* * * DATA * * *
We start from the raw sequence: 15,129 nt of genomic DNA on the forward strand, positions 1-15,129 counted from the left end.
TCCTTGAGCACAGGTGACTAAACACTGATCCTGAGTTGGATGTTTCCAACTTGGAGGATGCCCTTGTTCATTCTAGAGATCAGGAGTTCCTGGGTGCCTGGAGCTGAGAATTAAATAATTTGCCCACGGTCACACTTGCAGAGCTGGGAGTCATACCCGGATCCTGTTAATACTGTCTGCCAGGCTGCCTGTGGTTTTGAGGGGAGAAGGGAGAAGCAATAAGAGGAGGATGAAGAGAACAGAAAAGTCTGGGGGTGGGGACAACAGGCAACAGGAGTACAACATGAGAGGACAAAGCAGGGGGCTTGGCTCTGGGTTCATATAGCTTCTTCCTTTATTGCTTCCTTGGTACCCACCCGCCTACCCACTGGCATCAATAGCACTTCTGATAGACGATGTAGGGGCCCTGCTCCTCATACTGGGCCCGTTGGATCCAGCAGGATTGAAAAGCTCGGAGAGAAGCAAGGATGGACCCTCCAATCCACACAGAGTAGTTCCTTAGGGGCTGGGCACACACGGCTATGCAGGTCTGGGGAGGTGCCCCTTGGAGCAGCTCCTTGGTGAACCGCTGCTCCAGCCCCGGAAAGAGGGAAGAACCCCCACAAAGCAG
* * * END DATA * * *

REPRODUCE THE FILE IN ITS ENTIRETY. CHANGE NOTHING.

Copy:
We start from the raw sequence: 15,129 nt of genomic DNA on the forward strand, positions 1-15,129 counted from the left end.
TCCTTGAGCACAGGTGACTAAACACTGATCCTGAGTTGGATGTTTCCAACTTGGAGGATGCCCTTGTTCATTCTAGAGATCAGGAGTTCCTGGGTGCCTGGAGCTGAGAATTAAATAATTTGCCCACGGTCACACTTGCAGAGCTGGGAGTCATACCCGGATCCTGTTAATACTGTCTGCCAGGCTGCCTGTGGTTTTGAGGGGAGAAGGGAGAAGCAATAAGAGGAGGATGAAGAGAACAGAAAAGTCTGGGGGTGGGGACAACAGGCAACAGGAGTACAACATGAGAGGACAAAGCAGGGGGCTTGGCTCTGGGTTCATATAGCTTCTTCCTTTATTGCTTCCTTGGTACCCACCCGCCTACCCACTGGCATCAATAGCACTTCTGATAGACGATGTAGGGGCCCTGCTCCTCATACTGGGCCCGTTGGATCCAGCAGGATTGAAAAGCTCGGAGAGAAGCAAGGATGGACCCTCCAATCCACACAGAGTAGTTCCTTAGGGGCTGGGCACACACGGCTATGCAGGTCTGGGGAGGTGCCCCTTGGAGCAGCTCCTTGGTGAACCGCTGCTCCAGCCCCGGAAAGAGGGAAGAACCCCCACAAAGCAG